A couple weeks ago I got a DM from a stranger on Instagram who asked if I’m available to do a commissioned portrait of her granddaughter. No red flags here, because I get messages like this on a regular basis, and most of the time a brief exchange on Instagram leads to a sale, and we go from there. Social media is the best thing that ever happened for artists!
I replied with my standard explanation of how commissions work, and a list of available sizes and prices. She then told me she loves my artwork and asked for the oil painting to be on canvas. Everything sounded legit this far. Then the first red flag popped up in my head when she asked for the size to be 50×70cm. My customers normally use inches or feet, so I asked where she lives, to make sure it’s a country to which I can reliably mail a painting at a reasonable price. She tells me she lives in Fayetteville, North Carolina. Then she proceeds to send me four pictures of a girl, presumably her granddaughter (this is why you should think twice about posting pics of your kids on the Internet).
After a brief exchange, we agree on a size, and I tell her how much the painting will cost, and she asks when the artwork will be available. I answer her question, and then send her different payment options for the deposit, including a link to my PayPal page. She then asks for my PayPal e-mail and name, and says that she’ll send me payment right away, so I send her the link to my PayPal again. She says it isn’t going through, and sends me an image of this: ▶️ Play, but I can’t click on it (red flag #2). She asks for my PayPal e-mail and name a second time. This is when my instinct started putting the breaks on this whole deal, but I gave her the benefit of a doubt. So I clicked on the PayPal link that I had sent her, and it worked, and I ask her what the problem is on her end. She says she already showed me. I reply that the photo didn’t come through, and she asks for my PayPal e-mail and name again, sounding a bit demanding (red flag #3).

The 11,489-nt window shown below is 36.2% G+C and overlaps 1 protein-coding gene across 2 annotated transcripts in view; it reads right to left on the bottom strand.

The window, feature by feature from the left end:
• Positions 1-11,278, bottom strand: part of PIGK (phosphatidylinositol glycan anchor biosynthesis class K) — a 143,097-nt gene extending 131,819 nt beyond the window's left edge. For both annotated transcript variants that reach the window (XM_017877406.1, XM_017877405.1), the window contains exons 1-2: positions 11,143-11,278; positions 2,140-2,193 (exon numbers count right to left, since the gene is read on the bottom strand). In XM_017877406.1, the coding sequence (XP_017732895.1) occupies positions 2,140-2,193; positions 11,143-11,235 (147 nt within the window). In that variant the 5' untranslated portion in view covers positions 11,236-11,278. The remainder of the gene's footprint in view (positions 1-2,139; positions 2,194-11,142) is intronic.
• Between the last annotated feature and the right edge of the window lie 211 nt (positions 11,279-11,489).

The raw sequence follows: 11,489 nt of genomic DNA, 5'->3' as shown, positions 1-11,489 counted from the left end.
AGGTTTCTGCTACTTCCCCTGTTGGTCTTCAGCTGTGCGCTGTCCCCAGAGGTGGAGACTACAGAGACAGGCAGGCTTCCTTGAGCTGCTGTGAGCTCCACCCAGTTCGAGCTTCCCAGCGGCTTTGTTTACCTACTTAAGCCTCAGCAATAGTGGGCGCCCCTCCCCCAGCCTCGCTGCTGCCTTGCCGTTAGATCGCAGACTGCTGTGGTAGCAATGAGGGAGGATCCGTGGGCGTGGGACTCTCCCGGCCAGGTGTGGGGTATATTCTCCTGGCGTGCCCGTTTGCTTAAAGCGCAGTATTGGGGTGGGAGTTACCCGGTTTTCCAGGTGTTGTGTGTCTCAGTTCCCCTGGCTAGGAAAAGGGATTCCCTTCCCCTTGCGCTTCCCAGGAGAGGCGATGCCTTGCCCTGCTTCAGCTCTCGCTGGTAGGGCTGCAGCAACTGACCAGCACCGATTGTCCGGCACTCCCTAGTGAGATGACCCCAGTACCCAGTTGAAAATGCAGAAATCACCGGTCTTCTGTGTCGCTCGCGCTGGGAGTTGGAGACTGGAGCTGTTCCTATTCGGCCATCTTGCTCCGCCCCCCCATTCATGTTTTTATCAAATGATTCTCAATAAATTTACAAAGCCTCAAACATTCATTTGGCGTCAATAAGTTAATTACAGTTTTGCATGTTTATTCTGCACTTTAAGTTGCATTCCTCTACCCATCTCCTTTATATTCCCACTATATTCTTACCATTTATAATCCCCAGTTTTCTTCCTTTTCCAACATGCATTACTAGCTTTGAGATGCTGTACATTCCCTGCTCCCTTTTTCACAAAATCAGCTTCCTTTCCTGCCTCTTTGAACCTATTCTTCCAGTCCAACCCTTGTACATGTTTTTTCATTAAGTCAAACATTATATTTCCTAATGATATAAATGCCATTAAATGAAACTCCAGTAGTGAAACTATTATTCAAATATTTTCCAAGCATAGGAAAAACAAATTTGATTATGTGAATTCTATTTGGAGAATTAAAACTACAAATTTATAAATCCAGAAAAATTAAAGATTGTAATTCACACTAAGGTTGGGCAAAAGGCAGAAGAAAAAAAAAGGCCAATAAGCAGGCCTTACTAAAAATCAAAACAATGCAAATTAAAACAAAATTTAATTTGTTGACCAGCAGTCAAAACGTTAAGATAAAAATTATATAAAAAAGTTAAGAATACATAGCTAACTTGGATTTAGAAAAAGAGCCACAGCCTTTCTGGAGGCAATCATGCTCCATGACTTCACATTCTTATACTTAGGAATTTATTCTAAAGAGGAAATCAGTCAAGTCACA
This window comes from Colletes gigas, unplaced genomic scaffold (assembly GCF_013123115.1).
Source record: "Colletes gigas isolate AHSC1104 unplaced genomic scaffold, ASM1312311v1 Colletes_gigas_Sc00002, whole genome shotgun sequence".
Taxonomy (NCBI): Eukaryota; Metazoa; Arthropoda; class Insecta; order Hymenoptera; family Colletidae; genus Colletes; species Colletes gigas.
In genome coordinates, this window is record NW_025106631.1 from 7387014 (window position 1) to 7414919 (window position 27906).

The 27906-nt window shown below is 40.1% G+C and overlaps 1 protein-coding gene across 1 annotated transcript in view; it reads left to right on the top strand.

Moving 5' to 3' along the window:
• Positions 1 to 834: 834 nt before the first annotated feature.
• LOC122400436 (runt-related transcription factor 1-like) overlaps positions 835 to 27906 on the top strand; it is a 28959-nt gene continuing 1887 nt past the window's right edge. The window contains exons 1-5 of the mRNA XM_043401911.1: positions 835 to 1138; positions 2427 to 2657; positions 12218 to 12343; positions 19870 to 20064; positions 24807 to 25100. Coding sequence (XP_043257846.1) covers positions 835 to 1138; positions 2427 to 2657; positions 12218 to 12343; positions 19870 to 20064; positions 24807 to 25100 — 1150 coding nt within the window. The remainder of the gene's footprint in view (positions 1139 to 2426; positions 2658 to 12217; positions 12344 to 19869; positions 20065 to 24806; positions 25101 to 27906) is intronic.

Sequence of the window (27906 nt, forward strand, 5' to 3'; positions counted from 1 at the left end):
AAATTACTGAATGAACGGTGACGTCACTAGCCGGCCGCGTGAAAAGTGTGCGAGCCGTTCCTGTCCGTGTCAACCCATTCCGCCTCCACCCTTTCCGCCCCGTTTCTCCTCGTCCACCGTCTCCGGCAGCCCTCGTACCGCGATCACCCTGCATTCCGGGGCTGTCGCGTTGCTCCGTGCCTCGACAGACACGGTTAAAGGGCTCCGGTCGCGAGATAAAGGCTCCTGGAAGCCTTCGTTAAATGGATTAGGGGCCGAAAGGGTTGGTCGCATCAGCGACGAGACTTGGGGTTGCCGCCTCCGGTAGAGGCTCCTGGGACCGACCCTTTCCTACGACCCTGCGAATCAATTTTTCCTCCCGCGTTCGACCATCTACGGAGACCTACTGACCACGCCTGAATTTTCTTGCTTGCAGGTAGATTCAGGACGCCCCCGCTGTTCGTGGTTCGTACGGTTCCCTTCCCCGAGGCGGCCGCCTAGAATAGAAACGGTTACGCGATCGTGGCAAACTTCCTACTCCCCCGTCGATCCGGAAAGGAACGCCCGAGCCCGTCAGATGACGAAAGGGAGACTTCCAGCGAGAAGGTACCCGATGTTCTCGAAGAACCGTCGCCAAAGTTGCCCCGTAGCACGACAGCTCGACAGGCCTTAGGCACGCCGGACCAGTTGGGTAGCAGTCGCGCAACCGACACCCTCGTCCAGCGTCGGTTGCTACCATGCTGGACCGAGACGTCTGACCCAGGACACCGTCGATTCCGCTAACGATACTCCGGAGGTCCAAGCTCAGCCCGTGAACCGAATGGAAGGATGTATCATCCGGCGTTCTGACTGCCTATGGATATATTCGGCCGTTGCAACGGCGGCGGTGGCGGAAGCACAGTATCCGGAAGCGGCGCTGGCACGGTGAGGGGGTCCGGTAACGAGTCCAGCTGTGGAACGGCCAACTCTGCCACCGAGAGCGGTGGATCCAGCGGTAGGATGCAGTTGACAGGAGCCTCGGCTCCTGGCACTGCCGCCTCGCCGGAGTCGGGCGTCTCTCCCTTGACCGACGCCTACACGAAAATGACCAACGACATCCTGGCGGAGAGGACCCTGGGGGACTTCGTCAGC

This is when I decided to Google ways that people can scam you if they have your PayPal e-mail and name, and turns out that this is a very popular way for scammers to get into your PayPal account. So I took a closer look at her profile, and noticed that her name was spelled Slyvia, a very unusual way to spell Sylvia (red flag #4), and her profile picture was of an older woman with a girl in her lap, and they are both wearing masks. She had 0 posts, no followers, but had followed 200+ accounts (red flag #5). There were several typos in her messages (red flag #6). My next move was to block her account, and report it to Instagram.
That’s six red flags, before I definitively decided to put an end to the conversation. Why did it take so many red flags? Well, what if this was a legit inquiry from an older person who is not familiar with Instagram and PayPal? I didn’t want to hurt her feelings. Also, I didn’t want to miss out on a potential sale. I’m really glad that I decided to listen to my instinct. If I had been desperate for income, I think I may have been tempted to crawl further into that rabbit hole. The frustrating thing is that artists can be such an easy target, and scammers know this. Whenever I hear of an artist getting scammed, I feel very frustrated. We put our heart and soul into our work, and hope to make a living from doing so, and people who prey on artists are just the worst.
Stay vigilant out there!